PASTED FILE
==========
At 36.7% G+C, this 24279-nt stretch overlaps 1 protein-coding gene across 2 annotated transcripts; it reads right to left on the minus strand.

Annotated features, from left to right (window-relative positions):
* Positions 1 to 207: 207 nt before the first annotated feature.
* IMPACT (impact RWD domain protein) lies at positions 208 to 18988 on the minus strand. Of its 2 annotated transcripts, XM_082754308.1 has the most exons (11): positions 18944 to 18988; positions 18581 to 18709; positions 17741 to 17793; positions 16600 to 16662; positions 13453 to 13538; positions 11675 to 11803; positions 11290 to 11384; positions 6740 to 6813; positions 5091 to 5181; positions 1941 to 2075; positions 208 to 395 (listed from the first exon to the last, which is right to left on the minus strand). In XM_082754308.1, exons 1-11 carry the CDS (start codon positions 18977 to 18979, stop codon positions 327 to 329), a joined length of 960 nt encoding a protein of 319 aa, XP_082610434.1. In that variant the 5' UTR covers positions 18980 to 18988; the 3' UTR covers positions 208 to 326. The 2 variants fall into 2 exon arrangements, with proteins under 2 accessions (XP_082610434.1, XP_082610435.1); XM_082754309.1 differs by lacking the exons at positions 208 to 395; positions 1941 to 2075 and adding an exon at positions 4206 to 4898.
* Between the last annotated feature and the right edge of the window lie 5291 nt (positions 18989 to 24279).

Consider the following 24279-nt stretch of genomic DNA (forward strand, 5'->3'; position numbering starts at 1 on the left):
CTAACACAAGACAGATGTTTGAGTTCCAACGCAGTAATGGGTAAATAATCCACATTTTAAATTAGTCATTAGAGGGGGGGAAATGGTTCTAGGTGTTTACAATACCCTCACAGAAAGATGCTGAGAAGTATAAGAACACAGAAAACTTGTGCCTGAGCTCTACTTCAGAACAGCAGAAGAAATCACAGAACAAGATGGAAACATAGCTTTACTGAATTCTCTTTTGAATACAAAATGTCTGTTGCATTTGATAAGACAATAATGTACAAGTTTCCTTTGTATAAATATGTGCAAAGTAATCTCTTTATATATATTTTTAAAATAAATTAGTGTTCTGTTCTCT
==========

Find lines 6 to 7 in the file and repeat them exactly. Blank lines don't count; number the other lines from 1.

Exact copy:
Consider the following 24279-nt stretch of genomic DNA (forward strand, 5'->3'; position numbering starts at 1 on the left):
CTAACACAAGACAGATGTTTGAGTTCCAACGCAGTAATGGGTAAATAATCCACATTTTAAATTAGTCATTAGAGGGGGGGAAATGGTTCTAGGTGTTTACAATACCCTCACAGAAAGATGCTGAGAAGTATAAGAACACAGAAAACTTGTGCCTGAGCTCTACTTCAGAACAGCAGAAGAAATCACAGAACAAGATGGAAACATAGCTTTACTGAATTCTCTTTTGAATACAAAATGTCTGTTGCATTTGATAAGACAATAATGTACAAGTTTCCTTTGTATAAATATGTGCAAAGTAATCTCTTTATATATATTTTTAAAATAAATTAGTGTTCTGTTCTCT